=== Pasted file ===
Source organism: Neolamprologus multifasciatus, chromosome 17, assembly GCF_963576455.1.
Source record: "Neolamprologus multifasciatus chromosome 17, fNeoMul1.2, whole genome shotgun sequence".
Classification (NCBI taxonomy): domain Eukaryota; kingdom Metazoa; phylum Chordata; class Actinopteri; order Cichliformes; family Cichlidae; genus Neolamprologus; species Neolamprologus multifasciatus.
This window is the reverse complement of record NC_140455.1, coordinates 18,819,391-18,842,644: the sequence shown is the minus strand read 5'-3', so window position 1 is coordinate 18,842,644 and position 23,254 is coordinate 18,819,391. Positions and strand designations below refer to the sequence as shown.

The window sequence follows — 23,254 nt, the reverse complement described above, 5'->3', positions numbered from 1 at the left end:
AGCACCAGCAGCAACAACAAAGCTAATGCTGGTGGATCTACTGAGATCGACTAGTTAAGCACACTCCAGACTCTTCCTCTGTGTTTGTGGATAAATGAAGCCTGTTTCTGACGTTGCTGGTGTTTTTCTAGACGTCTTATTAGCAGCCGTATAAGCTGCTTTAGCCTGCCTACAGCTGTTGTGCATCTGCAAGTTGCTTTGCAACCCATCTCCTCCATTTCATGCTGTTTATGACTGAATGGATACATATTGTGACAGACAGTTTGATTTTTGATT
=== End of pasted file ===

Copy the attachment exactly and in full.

Source organism: Neolamprologus multifasciatus, chromosome 17, assembly GCF_963576455.1.
Source record: "Neolamprologus multifasciatus chromosome 17, fNeoMul1.2, whole genome shotgun sequence".
Classification (NCBI taxonomy): domain Eukaryota; kingdom Metazoa; phylum Chordata; class Actinopteri; order Cichliformes; family Cichlidae; genus Neolamprologus; species Neolamprologus multifasciatus.
This window is the reverse complement of record NC_140455.1, coordinates 18,819,391-18,842,644: the sequence shown is the minus strand read 5'-3', so window position 1 is coordinate 18,842,644 and position 23,254 is coordinate 18,819,391. Positions and strand designations below refer to the sequence as shown.

The window sequence follows — 23,254 nt, the reverse complement described above, 5'->3', positions numbered from 1 at the left end:
AGCACCAGCAGCAACAACAAAGCTAATGCTGGTGGATCTACTGAGATCGACTAGTTAAGCACACTCCAGACTCTTCCTCTGTGTTTGTGGATAAATGAAGCCTGTTTCTGACGTTGCTGGTGTTTTTCTAGACGTCTTATTAGCAGCCGTATAAGCTGCTTTAGCCTGCCTACAGCTGTTGTGCATCTGCAAGTTGCTTTGCAACCCATCTCCTCCATTTCATGCTGTTTATGACTGAATGGATACATATTGTGACAGACAGTTTGATTTTTGATT